By Jean Zirnhelt
and Keith Bruno
Weminuche Audubon Society
Clear blue skies and a balmy 15 degrees set the tone as people ventured out on Dec. 19, 2020, to participate in the Christmas Bird Count this year in Pagosa Springs.
This is the 121st consecutive year of Audubon’s winter bird census held annually between Dec. 14 and Jan. 5 in the western hemisphere. Weminuche Audubon Society and Audubon Rockies have come together to organize the count in Pagosa Springs for the last 10 of these years.
The first official count in Pagosa Springs was conducted by 49 observers. Some of those participating in the first local count have been out for every one since then. This year, over 70 enthusiastic people contributed to the count in Archuleta County. We walked, cross-country skied or snowshoed 52 miles, drove over 282 miles and counted birds at feeders at home, all within the 15-mile diameter circle established for the first count.
Weather plays a part in determining year-to-year variations in the species that we find. In particular here, the amount of open water on area lakes is a limiting factor for waterfowl species. That said, we tallied 67 species on count day totaling 4,746 birds observed.
Some of the exciting viewings of the day involved a prairie falcon in the Meadows district, a few ferruginous hawks south and east of Pagosa Springs, some handsome hooded mergansers on the lakes and some unique shorebirds and rails along the San Juan Riverwalk. To boot, four other unique species were observed during the count week (includes three days before and after the count date). Of these species, two unlikely suspects geographically were detected: a white-winged dove and a yellow-bellied sapsucker, both confirmed on eBird. Data generated by this long-term citizen science project shows trends in bird populations and is an important part of climate science research.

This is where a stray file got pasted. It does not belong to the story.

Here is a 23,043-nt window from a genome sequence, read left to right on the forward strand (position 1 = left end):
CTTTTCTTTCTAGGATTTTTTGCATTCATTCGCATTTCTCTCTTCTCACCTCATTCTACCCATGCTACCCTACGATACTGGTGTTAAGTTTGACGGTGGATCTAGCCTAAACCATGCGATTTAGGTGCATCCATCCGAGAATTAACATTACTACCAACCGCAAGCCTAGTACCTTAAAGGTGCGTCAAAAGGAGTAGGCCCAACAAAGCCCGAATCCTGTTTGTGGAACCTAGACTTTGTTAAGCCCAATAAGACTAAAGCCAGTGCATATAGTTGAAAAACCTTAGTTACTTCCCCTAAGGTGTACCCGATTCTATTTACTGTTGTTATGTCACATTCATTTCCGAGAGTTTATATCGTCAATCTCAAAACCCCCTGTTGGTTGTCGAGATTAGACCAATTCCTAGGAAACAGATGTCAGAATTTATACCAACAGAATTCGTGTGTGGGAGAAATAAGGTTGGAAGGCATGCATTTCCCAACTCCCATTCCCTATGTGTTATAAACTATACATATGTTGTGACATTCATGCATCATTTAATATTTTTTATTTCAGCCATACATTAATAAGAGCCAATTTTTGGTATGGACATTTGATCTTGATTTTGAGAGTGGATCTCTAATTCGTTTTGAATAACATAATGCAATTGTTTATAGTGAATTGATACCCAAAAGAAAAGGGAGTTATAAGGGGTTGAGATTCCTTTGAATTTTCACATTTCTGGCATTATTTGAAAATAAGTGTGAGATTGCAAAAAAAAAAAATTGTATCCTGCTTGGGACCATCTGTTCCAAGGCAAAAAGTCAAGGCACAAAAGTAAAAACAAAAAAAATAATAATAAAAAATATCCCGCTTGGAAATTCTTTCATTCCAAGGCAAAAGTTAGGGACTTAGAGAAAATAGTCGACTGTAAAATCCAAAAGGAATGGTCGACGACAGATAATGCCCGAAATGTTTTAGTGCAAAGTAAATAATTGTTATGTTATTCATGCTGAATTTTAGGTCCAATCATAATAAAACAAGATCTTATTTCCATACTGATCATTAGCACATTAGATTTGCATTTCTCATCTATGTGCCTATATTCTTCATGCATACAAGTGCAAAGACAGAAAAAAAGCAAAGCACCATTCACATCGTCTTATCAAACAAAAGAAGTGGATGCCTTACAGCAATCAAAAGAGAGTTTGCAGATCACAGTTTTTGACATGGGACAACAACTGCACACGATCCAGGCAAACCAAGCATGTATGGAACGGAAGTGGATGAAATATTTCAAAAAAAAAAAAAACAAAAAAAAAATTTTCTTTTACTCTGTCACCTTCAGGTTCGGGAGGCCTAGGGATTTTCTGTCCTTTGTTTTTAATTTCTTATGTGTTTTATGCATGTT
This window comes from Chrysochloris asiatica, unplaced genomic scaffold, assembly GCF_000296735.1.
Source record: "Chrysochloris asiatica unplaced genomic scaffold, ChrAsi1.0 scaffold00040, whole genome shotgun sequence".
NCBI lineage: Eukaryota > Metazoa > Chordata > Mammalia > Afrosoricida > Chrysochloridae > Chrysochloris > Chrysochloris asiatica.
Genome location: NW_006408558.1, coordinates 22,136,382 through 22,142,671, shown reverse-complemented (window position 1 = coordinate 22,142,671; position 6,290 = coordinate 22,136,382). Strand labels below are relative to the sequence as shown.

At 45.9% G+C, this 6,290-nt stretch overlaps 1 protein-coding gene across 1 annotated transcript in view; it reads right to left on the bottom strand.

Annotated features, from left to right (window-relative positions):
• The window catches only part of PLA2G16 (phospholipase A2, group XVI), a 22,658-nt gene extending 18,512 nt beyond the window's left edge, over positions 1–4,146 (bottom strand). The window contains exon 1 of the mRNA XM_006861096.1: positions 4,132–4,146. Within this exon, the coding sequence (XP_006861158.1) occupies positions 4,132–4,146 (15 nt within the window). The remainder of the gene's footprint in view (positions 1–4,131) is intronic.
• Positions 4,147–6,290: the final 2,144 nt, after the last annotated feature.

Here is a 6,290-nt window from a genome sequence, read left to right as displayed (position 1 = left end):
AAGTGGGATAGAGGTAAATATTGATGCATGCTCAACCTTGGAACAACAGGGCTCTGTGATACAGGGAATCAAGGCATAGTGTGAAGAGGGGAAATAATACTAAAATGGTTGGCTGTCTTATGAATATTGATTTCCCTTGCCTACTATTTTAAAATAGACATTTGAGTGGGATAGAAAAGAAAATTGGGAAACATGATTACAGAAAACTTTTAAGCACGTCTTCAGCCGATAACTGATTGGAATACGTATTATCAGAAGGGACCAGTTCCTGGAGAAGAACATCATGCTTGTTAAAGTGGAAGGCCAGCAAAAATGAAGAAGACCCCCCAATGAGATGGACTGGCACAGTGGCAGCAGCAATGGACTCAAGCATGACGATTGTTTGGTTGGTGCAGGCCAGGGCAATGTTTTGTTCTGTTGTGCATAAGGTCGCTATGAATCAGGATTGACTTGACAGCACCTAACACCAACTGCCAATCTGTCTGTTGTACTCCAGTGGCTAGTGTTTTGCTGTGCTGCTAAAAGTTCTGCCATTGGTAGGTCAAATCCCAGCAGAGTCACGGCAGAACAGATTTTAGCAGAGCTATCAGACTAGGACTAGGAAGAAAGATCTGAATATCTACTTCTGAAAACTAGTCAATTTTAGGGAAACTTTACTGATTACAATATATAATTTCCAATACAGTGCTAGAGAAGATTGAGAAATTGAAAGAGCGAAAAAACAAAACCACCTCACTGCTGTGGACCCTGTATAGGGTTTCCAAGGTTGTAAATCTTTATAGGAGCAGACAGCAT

As one would imagine, this year of COVID-19 warranted some alterations to our normal protocols. Folks avoided carpooling and largely birded with those from their household. And, as people were more split up, we found that our zones were perhaps even better surveyed by more eyes in the sky, on the ground and at feeders. Go figure? We detected five more species on count day than in 2019 and over 1,500 more total birds.
We missed our wrap-up chili dinner with the opportunity to share each other’s company and compile our findings. We have to settle for a virtual get-together which will be held via Zoom on Wednesday, Jan. 20, at 6:30 p.m. The link to join the meeting will be posted on the Events listing of our website, www.weminucheaudubon.org. Findings from our count are being entered into the National Audubon Society database and a copy of the report will be posted on our website.
The Christmas Bird Count is only one of the fun bird surveys that chapter members participate in. Next up is the worldwide Great Backyard Bird Count in February. This spring, we anticipate joining the expansion of a Durango-area survey of American dipper nests here on the San Juan. The Weminuche chapter has its own Bird Monitoring Project survey of birds in the National Forest conducted from late May through early July.
We welcome participation in any of our events from all interested parties. Information may be found on our website or by emailing us at email@example.com.